[Originally posted @ insidenokiamusic.com
Solo albums, the inevitable self-indulgent need to liberate oneself creatively from the mostly unsung heroes largely responsible for the success of the band from whence one came, all the while preying on their established fan base. As a flag-flyer for the lesser credited band members this is something I have my reservations about… Apparently!
Nonetheless, as a Comes With Music
subscriber and an adamant discography collector of multiple physical formats from the bands I hold in high esteem, I can afford the luxury of completing these discographies for that purpose alone, and still take a chance on new music without the fear of a fad purchase that sits embarrassingly among the pride in my collection… and so, as a dedicated Incubus
fan and collector I order a physical copy in the best possible edition I can find. Since a competitor had exclusivity for it’s first week of release, I forget about it until it arrives…
Making it’s way into my post box, I procrastinate in giving it a spin for a day or so but give the included envelope-sealed accompanying letter from Brandon a read and soon get the impression that he shares some of my own concerns about solo material, making clear the fact that Incubus aren’t in any jeopardy whatsoever and that the songs merely came about from “pot meanderings”.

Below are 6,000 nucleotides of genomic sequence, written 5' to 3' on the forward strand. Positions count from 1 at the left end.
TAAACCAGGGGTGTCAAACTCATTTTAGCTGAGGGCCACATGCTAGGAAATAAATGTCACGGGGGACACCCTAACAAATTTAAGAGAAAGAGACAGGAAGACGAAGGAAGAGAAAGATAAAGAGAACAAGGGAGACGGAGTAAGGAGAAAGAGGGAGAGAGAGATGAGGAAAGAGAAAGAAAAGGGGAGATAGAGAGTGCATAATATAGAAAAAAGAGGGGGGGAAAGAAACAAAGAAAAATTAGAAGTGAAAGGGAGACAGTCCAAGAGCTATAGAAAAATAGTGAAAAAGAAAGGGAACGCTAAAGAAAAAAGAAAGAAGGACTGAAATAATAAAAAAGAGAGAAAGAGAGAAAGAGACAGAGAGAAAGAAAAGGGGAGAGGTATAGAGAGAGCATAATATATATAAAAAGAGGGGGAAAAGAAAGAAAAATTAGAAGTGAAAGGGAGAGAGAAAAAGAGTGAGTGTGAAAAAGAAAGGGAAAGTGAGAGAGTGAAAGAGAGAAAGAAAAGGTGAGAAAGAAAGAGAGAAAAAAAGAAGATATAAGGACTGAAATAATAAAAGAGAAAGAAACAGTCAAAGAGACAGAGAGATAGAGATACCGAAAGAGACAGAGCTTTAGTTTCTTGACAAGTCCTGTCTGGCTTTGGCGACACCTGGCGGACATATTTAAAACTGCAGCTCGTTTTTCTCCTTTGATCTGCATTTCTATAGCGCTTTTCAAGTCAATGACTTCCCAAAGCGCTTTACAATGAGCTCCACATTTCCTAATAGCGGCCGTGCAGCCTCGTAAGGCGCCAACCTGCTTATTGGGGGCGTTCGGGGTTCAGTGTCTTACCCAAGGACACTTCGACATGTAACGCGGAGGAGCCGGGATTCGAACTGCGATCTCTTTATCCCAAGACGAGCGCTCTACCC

Giving insight into Incubus’ songwriting process, Brandon modestly downplays himself as just a singer and lyricist, shining light on the rest of the band as the musicians by revealing that he’s presented with the sound which he then sculpts into a song. So in having some downtime before sessions for the next Incubus album, it’s understandable why Brandon chose to pursue the recording of the album, as the music in this instance is his.
Addressing another one of my concerns, he also reveals that after considering which musicians he’d have session on the album, that he actually didn’t know any, and so, The Wild Trapeze
is largely a solo album true to the term, bar the odd contribution on keys by producer Dave Fridmann.
So, Brandon’s “not a musician” and I’m not tuned into song lyrics, so how does it fare? Well, compositions don’t have to be rich or complicated to be beautiful. In fact, I’m more inclined to melody, drone and string buzz myself… something The Wild Trapeze excels in and has made Brandon’s solo effort one of my favourite albums of 2010… so says the back to back plays I’ve granted it.Brandon Boyd
– The Wild Trapeze and Incubus albums, EPs, singles and even a few of the rare 2004 live bootleg albums are available to download at the Nokia Music Store
If you’ve got Comes With Music
download the lot for free!